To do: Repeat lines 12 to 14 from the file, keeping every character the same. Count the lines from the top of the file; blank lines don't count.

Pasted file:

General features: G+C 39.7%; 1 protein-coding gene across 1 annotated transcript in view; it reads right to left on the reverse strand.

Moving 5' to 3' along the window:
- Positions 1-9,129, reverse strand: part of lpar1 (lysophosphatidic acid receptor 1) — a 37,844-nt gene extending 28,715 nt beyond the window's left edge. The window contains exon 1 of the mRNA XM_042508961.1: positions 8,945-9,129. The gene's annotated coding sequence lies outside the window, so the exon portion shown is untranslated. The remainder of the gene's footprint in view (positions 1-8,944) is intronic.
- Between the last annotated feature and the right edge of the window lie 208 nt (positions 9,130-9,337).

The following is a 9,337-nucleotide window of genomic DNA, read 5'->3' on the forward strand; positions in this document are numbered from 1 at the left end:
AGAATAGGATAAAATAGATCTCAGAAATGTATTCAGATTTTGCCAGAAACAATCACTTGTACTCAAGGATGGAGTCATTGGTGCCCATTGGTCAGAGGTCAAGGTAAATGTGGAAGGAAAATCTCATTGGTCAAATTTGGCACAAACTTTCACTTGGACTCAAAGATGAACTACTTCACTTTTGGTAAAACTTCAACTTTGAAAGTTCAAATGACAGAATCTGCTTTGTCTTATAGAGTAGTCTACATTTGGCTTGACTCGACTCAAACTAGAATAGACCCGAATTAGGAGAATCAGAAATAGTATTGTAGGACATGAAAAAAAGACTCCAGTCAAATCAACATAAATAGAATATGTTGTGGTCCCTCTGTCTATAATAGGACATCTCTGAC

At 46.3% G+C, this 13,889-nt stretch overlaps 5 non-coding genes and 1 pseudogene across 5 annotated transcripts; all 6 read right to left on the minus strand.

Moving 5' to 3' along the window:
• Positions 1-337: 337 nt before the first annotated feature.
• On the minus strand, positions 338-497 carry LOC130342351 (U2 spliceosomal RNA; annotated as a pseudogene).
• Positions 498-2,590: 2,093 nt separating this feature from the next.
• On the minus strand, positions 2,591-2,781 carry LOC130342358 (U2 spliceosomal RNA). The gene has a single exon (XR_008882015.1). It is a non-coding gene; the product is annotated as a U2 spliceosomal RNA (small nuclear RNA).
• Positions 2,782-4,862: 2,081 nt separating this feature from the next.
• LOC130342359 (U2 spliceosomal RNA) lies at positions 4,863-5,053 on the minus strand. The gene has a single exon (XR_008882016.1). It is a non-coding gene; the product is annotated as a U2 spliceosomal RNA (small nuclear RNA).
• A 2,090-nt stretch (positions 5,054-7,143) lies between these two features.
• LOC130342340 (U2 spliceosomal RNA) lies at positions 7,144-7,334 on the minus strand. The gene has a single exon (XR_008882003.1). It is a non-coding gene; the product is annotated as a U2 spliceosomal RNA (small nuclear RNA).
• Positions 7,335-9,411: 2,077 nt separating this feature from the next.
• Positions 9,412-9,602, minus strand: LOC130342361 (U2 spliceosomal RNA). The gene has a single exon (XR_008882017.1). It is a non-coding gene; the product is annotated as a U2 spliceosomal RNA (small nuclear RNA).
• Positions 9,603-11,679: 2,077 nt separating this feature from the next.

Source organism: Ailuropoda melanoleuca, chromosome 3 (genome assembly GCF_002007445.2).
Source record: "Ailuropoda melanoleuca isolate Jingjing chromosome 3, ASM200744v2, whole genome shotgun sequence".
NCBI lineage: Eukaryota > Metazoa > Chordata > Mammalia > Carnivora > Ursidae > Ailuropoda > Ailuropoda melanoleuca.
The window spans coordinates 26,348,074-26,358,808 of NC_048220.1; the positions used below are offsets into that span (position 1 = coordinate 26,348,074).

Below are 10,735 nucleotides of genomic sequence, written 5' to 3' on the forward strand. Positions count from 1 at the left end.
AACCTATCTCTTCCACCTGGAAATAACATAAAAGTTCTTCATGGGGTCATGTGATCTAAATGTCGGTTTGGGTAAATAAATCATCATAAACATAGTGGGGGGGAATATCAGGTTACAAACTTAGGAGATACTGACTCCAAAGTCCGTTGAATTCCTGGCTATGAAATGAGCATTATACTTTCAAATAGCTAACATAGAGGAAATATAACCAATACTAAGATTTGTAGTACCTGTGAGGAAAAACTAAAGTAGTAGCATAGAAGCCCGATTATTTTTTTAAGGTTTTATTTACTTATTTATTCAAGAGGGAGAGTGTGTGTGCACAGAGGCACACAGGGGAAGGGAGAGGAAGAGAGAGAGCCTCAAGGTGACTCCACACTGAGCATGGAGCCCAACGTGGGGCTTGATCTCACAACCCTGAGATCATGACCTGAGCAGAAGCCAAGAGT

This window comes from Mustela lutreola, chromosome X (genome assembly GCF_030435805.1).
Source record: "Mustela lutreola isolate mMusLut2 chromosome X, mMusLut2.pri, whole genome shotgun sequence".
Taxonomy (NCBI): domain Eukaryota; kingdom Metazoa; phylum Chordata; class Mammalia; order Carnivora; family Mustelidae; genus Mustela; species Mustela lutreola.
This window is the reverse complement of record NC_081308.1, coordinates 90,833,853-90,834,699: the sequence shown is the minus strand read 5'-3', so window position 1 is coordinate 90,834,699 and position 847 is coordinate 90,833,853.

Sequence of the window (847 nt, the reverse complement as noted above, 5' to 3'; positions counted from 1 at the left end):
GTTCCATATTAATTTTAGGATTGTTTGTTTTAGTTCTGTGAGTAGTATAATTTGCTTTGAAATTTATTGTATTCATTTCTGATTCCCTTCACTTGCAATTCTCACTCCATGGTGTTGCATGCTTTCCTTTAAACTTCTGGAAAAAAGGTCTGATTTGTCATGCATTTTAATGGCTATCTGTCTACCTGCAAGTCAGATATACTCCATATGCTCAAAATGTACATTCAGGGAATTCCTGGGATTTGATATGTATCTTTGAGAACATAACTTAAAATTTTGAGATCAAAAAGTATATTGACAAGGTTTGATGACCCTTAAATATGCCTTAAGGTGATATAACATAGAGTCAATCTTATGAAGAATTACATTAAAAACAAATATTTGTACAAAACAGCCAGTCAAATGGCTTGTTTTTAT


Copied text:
• On the minus strand, positions 2,591-2,781 carry LOC130342358 (U2 spliceosomal RNA). The gene has a single exon (XR_008882015.1). It is a non-coding gene; the product is annotated as a U2 spliceosomal RNA (small nuclear RNA).
• Positions 2,782-4,862: 2,081 nt separating this feature from the next.
• LOC130342359 (U2 spliceosomal RNA) lies at positions 4,863-5,053 on the minus strand. The gene has a single exon (XR_008882016.1). It is a non-coding gene; the product is annotated as a U2 spliceosomal RNA (small nuclear RNA).